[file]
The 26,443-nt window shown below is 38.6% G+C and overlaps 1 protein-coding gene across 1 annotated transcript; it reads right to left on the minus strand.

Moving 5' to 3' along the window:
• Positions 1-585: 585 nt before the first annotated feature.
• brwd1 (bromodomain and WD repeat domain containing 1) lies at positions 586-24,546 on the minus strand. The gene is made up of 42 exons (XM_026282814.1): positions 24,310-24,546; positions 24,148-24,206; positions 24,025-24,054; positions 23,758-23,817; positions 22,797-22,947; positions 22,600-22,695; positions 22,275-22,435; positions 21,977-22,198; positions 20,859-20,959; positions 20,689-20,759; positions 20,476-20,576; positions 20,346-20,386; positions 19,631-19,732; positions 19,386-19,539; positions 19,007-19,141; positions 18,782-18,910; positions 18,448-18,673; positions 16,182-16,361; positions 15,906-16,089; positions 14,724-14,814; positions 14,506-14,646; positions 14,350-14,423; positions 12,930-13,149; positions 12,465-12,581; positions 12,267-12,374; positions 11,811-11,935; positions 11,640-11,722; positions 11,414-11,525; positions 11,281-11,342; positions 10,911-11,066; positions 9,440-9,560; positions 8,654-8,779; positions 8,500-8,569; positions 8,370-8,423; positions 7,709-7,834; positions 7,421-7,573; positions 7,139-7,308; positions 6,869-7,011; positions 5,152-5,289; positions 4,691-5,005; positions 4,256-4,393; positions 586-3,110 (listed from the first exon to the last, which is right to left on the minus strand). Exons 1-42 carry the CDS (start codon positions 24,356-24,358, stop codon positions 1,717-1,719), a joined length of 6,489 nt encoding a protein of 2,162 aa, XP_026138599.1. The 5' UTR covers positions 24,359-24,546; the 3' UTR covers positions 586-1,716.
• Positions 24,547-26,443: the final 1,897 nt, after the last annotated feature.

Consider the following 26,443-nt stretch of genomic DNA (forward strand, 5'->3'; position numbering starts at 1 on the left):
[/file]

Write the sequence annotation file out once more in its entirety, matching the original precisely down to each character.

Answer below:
The 26,443-nt window shown below is 38.6% G+C and overlaps 1 protein-coding gene across 1 annotated transcript; it reads right to left on the minus strand.

Moving 5' to 3' along the window:
• Positions 1-585: 585 nt before the first annotated feature.
• brwd1 (bromodomain and WD repeat domain containing 1) lies at positions 586-24,546 on the minus strand. The gene is made up of 42 exons (XM_026282814.1): positions 24,310-24,546; positions 24,148-24,206; positions 24,025-24,054; positions 23,758-23,817; positions 22,797-22,947; positions 22,600-22,695; positions 22,275-22,435; positions 21,977-22,198; positions 20,859-20,959; positions 20,689-20,759; positions 20,476-20,576; positions 20,346-20,386; positions 19,631-19,732; positions 19,386-19,539; positions 19,007-19,141; positions 18,782-18,910; positions 18,448-18,673; positions 16,182-16,361; positions 15,906-16,089; positions 14,724-14,814; positions 14,506-14,646; positions 14,350-14,423; positions 12,930-13,149; positions 12,465-12,581; positions 12,267-12,374; positions 11,811-11,935; positions 11,640-11,722; positions 11,414-11,525; positions 11,281-11,342; positions 10,911-11,066; positions 9,440-9,560; positions 8,654-8,779; positions 8,500-8,569; positions 8,370-8,423; positions 7,709-7,834; positions 7,421-7,573; positions 7,139-7,308; positions 6,869-7,011; positions 5,152-5,289; positions 4,691-5,005; positions 4,256-4,393; positions 586-3,110 (listed from the first exon to the last, which is right to left on the minus strand). Exons 1-42 carry the CDS (start codon positions 24,356-24,358, stop codon positions 1,717-1,719), a joined length of 6,489 nt encoding a protein of 2,162 aa, XP_026138599.1. The 5' UTR covers positions 24,359-24,546; the 3' UTR covers positions 586-1,716.
• Positions 24,547-26,443: the final 1,897 nt, after the last annotated feature.

Consider the following 26,443-nt stretch of genomic DNA (forward strand, 5'->3'; position numbering starts at 1 on the left):